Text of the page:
By Nita Bhalla
NAIROBI (Thomson Reuters Foundation) – One in four
adolescent girls in South Sudan has considered killing herself,
traumatised by physical and sexual violence brought on by the
country’s civil conflict, a report by the children’s charity
Plan International said on Tuesday.
The study, based on surveys with 249 girls aged 10 to 19
across South Sudan, said 25 percent reported they had suicidal
feelings in the last 12 months, largely due to the fear of being
raped, beaten, kidnapped or killed.
Seventy-five percent of girls said the conflict had
negatively affected their state of mind, one-third had been
injured in the violence, and 13 percent had been abducted
driving some to the depths of despair, said the report.
“These girls have endured some of the most horrendous
hardships imaginable,” George Otim, Plan International’s country
director in South Sudan, said in a statement.
“If we are to help give them some hope for the future, we
must see an end to the conflict in South Sudan. We need to
tailor support around gender and age so that adolescent girls
feel safe from violence and can continue with their education.”
South Sudan, which split from its northern neighbour Sudan
in 2011, has been gripped by a civil war sparked by rivalry
between President Salva Kiir and his former deputy Riek Machar.
The world’s youngest nation is now in its fifth year of
conflict, and the violence has led to the deaths of tens of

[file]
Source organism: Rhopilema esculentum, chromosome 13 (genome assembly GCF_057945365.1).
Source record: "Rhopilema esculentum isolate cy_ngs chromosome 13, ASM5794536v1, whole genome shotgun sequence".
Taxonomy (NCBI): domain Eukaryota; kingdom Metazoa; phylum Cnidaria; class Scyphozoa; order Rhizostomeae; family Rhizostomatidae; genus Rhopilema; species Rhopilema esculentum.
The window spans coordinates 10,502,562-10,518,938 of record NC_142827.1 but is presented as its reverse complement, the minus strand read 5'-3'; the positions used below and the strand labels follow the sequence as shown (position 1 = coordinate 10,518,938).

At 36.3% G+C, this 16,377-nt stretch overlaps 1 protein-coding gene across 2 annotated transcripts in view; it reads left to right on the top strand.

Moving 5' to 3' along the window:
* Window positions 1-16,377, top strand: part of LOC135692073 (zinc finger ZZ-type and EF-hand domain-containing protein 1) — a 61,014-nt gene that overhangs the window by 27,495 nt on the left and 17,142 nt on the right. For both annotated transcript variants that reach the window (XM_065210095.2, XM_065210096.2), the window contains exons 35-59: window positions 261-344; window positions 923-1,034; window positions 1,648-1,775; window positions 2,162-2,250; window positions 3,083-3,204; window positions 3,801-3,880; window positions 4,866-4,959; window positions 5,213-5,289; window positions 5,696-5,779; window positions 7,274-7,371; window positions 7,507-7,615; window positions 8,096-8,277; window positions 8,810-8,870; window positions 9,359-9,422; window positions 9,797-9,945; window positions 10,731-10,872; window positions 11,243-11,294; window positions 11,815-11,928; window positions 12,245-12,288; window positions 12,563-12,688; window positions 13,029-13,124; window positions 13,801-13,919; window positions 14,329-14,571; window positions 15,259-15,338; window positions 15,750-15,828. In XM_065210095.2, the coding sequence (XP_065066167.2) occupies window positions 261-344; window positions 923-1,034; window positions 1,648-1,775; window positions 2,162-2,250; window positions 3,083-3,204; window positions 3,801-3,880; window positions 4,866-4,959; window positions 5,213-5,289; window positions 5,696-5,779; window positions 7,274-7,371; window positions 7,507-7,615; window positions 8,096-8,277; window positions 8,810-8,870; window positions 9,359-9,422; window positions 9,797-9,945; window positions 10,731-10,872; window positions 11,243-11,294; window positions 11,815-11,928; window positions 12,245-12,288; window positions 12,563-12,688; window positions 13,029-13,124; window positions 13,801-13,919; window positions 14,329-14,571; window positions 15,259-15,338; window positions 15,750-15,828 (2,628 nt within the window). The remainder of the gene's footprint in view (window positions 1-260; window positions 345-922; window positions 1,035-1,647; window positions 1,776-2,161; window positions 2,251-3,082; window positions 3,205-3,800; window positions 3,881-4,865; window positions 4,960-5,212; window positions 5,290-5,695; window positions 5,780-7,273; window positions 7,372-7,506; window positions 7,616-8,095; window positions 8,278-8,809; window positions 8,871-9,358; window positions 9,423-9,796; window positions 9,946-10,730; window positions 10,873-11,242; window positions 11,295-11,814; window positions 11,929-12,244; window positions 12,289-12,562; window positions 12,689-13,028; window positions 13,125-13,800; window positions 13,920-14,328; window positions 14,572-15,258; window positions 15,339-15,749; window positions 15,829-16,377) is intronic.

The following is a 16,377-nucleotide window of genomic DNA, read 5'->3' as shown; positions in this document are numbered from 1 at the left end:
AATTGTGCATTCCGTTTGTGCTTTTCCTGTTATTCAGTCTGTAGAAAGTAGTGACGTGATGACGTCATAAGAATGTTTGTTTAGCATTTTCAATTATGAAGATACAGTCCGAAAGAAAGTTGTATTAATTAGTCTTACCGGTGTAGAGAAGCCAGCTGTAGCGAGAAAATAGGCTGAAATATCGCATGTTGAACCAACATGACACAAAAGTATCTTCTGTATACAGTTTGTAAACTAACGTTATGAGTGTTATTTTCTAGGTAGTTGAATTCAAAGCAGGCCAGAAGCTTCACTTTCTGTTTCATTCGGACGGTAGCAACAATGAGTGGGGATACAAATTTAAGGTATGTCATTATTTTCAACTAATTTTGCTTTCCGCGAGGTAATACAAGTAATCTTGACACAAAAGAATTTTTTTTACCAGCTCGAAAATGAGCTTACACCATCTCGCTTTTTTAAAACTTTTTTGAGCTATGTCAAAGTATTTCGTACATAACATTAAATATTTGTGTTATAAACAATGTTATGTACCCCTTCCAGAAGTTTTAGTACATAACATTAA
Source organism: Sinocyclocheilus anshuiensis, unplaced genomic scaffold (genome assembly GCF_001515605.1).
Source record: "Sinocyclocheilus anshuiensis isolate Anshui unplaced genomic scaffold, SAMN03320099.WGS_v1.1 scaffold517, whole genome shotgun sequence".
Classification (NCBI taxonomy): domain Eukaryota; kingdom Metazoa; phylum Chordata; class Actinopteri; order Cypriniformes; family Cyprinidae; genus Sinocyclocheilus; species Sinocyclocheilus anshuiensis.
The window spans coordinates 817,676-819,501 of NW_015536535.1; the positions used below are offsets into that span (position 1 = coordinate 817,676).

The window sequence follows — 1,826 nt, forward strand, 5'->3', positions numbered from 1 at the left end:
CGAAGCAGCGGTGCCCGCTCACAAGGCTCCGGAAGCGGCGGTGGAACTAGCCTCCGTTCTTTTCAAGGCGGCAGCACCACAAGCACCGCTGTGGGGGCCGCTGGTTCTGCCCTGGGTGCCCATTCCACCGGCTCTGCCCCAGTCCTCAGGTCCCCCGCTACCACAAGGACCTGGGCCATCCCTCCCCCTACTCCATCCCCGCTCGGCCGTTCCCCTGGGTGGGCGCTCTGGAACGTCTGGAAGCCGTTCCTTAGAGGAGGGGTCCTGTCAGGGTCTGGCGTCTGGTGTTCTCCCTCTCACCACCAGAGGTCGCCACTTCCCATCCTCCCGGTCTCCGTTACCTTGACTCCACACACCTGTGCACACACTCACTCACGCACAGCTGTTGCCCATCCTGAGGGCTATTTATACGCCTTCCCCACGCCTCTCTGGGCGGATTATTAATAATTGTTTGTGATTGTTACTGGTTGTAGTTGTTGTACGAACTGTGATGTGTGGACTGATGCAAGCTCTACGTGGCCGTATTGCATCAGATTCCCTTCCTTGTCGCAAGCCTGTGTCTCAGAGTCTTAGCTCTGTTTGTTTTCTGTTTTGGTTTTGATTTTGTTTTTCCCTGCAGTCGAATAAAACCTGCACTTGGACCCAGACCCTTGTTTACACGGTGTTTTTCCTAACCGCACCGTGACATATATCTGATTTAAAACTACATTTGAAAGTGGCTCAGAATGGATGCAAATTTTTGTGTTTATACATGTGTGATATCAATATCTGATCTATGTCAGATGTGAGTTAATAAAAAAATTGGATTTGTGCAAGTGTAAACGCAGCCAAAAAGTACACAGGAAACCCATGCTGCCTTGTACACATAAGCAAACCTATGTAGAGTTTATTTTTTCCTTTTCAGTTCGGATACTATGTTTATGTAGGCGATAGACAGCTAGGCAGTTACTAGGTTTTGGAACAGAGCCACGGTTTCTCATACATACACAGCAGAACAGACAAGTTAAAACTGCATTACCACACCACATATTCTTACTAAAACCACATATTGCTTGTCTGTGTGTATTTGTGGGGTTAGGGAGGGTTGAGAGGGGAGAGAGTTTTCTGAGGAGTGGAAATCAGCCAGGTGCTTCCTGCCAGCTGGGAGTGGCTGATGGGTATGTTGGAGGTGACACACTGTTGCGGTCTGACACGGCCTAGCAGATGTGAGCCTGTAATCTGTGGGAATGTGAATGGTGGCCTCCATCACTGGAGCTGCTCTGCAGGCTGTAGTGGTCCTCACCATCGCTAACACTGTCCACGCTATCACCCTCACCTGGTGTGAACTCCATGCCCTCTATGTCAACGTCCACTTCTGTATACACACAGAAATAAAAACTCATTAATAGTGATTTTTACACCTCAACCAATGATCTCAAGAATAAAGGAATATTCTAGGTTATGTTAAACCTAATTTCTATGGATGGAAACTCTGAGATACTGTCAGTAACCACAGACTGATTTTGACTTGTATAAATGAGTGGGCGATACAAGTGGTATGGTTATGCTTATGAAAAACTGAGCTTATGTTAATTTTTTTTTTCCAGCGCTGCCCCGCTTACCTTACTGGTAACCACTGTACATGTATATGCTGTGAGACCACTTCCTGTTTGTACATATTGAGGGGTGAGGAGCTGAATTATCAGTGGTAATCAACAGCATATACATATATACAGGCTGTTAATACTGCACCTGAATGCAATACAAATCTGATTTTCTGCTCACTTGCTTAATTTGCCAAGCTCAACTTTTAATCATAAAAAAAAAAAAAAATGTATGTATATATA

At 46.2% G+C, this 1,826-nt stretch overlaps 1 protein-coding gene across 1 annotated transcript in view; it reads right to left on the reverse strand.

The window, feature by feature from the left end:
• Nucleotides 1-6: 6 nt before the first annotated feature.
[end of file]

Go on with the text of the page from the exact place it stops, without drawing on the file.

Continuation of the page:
thousands of people.
Protracted insecurity has also hampered food production and
disrupted markets, leading to hyperinflation – and sparking a
Almost half South Sudan’s population lacks reliable access
to enough food, says the Famine Early Warning Systems Network.
As a result, 4.5 million – or one in three – South Sudanese
have fled their homes, almost 90 percent of them women and
children, the U.N. adds.
Around 2.5 million people have been forced to seek refuge in
Uganda, Kenya, Sudan, Ethiopia, the Democratic Republic of Congo
and the Central African Republic. A further two million people
are displaced inside the country.
Aid workers agreed gender-based violence can leave
adolescent girls with mental health problems ranging from
paranoia and fear, to depression and despair, but said they had
not come across cases where girls were suicidal.
“Clearly the discrimination faced by girls increases and we
have seen many girls who are being forced into early marriage as
a negative consequence of conflict,” said Silvia Onate, child
protection specialist at Save the Children.
“Even if children have not experienced violence themselves,
they will have certainly witnessed members of their families
being killed, and some will face trauma and need psychosocial
support. There is however a lack of specialised care.”
(Reporting by Nita Bhalla @nitabhalla, Editing by Claire
Cozens. Please credit the Thomson Reuters Foundation, the
charitable arm of Thomson Reuters, that covers humanitarian
news, women’s rights, trafficking, property rights, climate
change and resilience. Visit http://news.trust.org)